Lake Chapala is the largest fresh water lake in Mexico and the elevation is around 6,000 feet, making the weather nice all year long.  The “rainy” season generally runs from May-Oct and the mountains surrounding Lake Chapala become green. 


Beautiful Lake Chapala


The view from our hotel room in Ajijic

We could walk everywhere and we did our bit to simulate the economy in this lovely small town.  I like the city centers because they give you the feel of being in Mexico.  There are numerous modern housing developments surrounding the city center.  These gated communities could be anywhere in the US (where is weather is nice all year round).  These developments are full of Canadians and Americans.  Not where I would want to live. Two reasons people move to places like Ajijic; the great weather and it’s inexpensive!  About one-half the price of goods and services in the US.  You can live very well on just a decent social security income.  Many do!

Here are some of the sites around Ajijic.


Masks to honor Ajijic citizens
Everything is colorful in Mexico!

Even though we only spent three days in Ajijic, we got a good feel for the area.  We met several women in our age group that were visiting, or lived in Ajijic. We felt making friends would be easy, if indeed, we did live in Ajijic.

While in Ajijic, we went horseback riding along the lake and on the streets in town. Let’s just say it wasn’t the fantasy of riding a beautiful horse along the shoreline with our long blond hair dancing in the breeze.  But, it was pretty cool.   And I was reminded of why I gave up my horses 20 years ago.  My butt hurt, my knees hurt, and I was grateful to get off!


We took the opportunity to investigate real estate in the area.  Prices are very reasonable compared to California.  However, it is probably a better idea to rent for a year or two before investing in real estate in Mexico.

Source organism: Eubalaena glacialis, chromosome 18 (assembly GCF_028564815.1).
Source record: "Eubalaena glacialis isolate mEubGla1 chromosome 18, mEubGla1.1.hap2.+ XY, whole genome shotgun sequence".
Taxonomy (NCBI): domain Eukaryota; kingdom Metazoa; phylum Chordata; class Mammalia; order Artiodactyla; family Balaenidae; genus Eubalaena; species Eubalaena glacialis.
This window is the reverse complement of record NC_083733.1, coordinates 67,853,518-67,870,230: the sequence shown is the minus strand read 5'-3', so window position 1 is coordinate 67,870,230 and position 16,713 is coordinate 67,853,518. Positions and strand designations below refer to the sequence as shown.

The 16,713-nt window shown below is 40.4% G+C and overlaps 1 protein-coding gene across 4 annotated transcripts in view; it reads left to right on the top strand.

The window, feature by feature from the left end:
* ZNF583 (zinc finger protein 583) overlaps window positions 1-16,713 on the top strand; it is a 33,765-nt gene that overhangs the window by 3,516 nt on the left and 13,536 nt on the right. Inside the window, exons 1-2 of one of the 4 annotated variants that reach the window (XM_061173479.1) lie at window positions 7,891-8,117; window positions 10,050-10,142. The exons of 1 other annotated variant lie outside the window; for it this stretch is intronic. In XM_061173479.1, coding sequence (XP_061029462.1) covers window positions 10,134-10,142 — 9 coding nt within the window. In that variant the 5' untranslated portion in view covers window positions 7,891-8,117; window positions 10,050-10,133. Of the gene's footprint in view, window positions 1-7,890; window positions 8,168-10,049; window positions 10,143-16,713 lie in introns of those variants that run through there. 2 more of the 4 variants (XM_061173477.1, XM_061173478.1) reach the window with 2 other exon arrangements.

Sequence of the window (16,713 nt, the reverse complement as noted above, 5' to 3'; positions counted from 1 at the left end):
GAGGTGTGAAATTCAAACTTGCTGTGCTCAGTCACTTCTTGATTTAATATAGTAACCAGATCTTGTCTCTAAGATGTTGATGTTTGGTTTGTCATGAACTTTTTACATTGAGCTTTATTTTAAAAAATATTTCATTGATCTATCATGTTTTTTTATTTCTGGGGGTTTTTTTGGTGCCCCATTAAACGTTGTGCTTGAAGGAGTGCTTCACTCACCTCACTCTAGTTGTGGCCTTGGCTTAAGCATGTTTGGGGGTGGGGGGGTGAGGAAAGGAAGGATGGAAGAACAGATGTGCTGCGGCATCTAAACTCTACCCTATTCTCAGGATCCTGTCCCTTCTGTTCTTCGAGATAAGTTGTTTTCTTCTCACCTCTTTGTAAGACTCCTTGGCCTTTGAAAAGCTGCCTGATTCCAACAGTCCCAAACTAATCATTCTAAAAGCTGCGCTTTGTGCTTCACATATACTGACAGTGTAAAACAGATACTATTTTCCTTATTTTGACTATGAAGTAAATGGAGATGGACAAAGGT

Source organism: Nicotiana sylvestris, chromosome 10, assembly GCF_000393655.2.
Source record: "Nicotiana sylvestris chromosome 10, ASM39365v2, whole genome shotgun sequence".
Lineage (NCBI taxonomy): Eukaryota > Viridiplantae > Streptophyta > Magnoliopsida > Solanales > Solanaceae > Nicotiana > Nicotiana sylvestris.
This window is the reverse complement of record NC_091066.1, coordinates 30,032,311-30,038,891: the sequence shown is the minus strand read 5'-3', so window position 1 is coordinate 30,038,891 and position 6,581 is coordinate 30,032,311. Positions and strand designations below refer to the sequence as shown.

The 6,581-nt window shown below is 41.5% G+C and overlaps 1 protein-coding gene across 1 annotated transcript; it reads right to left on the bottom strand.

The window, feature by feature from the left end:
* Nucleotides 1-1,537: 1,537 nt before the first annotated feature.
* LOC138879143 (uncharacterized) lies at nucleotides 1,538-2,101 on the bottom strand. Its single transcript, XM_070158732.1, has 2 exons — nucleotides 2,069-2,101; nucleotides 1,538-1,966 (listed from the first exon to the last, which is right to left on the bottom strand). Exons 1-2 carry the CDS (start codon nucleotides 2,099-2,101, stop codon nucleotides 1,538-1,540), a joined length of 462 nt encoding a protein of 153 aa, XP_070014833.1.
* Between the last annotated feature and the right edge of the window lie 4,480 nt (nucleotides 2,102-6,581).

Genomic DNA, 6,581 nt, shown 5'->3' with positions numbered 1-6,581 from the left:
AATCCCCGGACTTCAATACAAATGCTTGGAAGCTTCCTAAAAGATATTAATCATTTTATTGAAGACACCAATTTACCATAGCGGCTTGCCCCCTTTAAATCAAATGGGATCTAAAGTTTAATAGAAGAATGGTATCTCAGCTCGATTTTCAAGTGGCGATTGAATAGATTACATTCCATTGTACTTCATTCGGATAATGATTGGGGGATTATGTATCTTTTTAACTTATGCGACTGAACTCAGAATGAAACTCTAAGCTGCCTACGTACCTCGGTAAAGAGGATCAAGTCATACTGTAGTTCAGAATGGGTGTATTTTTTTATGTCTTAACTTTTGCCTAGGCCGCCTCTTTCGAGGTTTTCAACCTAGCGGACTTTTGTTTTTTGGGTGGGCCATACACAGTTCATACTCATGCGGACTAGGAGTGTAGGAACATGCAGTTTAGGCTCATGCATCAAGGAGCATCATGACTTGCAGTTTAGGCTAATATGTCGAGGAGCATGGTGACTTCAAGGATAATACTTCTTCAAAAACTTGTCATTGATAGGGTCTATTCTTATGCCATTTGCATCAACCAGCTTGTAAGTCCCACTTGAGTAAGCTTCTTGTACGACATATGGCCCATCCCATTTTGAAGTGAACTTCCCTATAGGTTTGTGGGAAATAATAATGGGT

Before we knew it, it was time to leave for Morelia. We hired a car and driver to take us to Morelia, a beautiful colonial city in Southern Mexico in the state of Michoacán.  A friend moved here 13 years ago and was our tour guide and translator for the four days.  Morelia reminded me so much of Madrid.  Dah!  The Spanish colonized (a nice word for stole, pillaged and enslaved the natives) the area.  The upside of the colonialization is the beautiful buildings and churches left behind.  My friend, Michael Dunham is retired now and is a very talented photographer and is connected to the music scene in Morelia.  You can view his photos on his website.  Michael recommended a friend’s B&B, Casa Xola and we were able to get three rooms.  Arliegh, our host, was a delightful Canadian woman and we loved her beautiful house.  Arleigh and Michael took two of us to neighboring villages to see their artesian wares.  Jeannie and I were under the weather and couldn’t go.  They had a fantastic time and did their best to stimulate the Michoacán economy.

We visited the local merchado.  So colorful!

Michael took us to many  great restaurants and again, unbelievably low prices.

There are ten universities in Morelia and thus, the city is teaming with young people.  Morelia is home to the largest music school in Mexico.   As we walked along the cobblestone streets of Morelia, music was pouring out into the streets from the many bars and restaurants. Of course we did some shopping and stocked up on Retin A, which you can buy over the counter in Mexico. I was able to get three more tiaras for crowning future road queens too! I bought a local designed and made purse for $40. 


Many old buildings-just beautiful!
The four amigos!
The Pope did visit Morelia.
Dianne Bretz- Even Mary Kay is sold here!

We needed much more time to take in all the sites and museums in Morelia.  I predict this won’t be my last time in Morelia.  Hear that Michael?  🙂


Dinner and Jazz in Morelia